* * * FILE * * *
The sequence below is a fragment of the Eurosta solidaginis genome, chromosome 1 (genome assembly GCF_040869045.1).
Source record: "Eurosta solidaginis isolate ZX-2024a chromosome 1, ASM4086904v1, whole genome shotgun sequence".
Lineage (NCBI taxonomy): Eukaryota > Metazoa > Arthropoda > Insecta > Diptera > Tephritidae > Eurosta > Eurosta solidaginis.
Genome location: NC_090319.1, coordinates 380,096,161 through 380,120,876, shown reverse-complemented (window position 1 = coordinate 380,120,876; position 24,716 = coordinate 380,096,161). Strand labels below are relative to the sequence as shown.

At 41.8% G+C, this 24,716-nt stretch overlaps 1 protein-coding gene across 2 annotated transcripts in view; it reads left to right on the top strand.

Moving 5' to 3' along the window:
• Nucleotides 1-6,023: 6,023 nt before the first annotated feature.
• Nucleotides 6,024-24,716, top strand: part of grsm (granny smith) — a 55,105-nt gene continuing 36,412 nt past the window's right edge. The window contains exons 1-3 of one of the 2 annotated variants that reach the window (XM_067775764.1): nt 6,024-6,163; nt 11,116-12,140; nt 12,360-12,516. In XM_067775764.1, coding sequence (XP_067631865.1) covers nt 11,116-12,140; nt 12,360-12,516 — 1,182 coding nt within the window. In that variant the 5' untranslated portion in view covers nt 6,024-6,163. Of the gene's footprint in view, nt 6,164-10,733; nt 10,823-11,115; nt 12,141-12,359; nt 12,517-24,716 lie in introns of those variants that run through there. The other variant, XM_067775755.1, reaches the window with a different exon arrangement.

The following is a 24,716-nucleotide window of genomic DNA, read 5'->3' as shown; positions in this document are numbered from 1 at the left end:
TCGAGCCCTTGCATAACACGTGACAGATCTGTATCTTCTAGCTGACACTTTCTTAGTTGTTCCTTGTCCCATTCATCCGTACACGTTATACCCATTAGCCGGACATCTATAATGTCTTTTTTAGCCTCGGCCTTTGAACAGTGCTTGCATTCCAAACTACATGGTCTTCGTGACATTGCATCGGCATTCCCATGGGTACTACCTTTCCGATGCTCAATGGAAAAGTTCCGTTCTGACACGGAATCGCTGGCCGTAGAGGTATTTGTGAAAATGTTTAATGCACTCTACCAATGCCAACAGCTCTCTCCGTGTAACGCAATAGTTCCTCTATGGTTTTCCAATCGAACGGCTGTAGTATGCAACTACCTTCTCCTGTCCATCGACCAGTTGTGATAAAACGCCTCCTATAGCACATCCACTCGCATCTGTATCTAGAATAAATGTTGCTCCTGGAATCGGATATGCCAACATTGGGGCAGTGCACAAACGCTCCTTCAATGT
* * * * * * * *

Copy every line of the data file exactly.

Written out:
The sequence below is a fragment of the Eurosta solidaginis genome, chromosome 1 (genome assembly GCF_040869045.1).
Source record: "Eurosta solidaginis isolate ZX-2024a chromosome 1, ASM4086904v1, whole genome shotgun sequence".
Lineage (NCBI taxonomy): Eukaryota > Metazoa > Arthropoda > Insecta > Diptera > Tephritidae > Eurosta > Eurosta solidaginis.
Genome location: NC_090319.1, coordinates 380,096,161 through 380,120,876, shown reverse-complemented (window position 1 = coordinate 380,120,876; position 24,716 = coordinate 380,096,161). Strand labels below are relative to the sequence as shown.

At 41.8% G+C, this 24,716-nt stretch overlaps 1 protein-coding gene across 2 annotated transcripts in view; it reads left to right on the top strand.

Moving 5' to 3' along the window:
• Nucleotides 1-6,023: 6,023 nt before the first annotated feature.
• Nucleotides 6,024-24,716, top strand: part of grsm (granny smith) — a 55,105-nt gene continuing 36,412 nt past the window's right edge. The window contains exons 1-3 of one of the 2 annotated variants that reach the window (XM_067775764.1): nt 6,024-6,163; nt 11,116-12,140; nt 12,360-12,516. In XM_067775764.1, coding sequence (XP_067631865.1) covers nt 11,116-12,140; nt 12,360-12,516 — 1,182 coding nt within the window. In that variant the 5' untranslated portion in view covers nt 6,024-6,163. Of the gene's footprint in view, nt 6,164-10,733; nt 10,823-11,115; nt 12,141-12,359; nt 12,517-24,716 lie in introns of those variants that run through there. The other variant, XM_067775755.1, reaches the window with a different exon arrangement.

The following is a 24,716-nucleotide window of genomic DNA, read 5'->3' as shown; positions in this document are numbered from 1 at the left end:
TCGAGCCCTTGCATAACACGTGACAGATCTGTATCTTCTAGCTGACACTTTCTTAGTTGTTCCTTGTCCCATTCATCCGTACACGTTATACCCATTAGCCGGACATCTATAATGTCTTTTTTAGCCTCGGCCTTTGAACAGTGCTTGCATTCCAAACTACATGGTCTTCGTGACATTGCATCGGCATTCCCATGGGTACTACCTTTCCGATGCTCAATGGAAAAGTTCCGTTCTGACACGGAATCGCTGGCCGTAGAGGTATTTGTGAAAATGTTTAATGCACTCTACCAATGCCAACAGCTCTCTCCGTGTAACGCAATAGTTCCTCTATGGTTTTCCAATCGAACGGCTGTAGTATGCAACTACCTTCTCCTGTCCATCGACCAGTTGTGATAAAACGCCTCCTATAGCACATCCACTCGCATCTGTATCTAGAATAAATGTTGCTCCTGGAATCGGATATGCCAACATTGGGGCAGTGCACAAACGCTCCTTCAATGT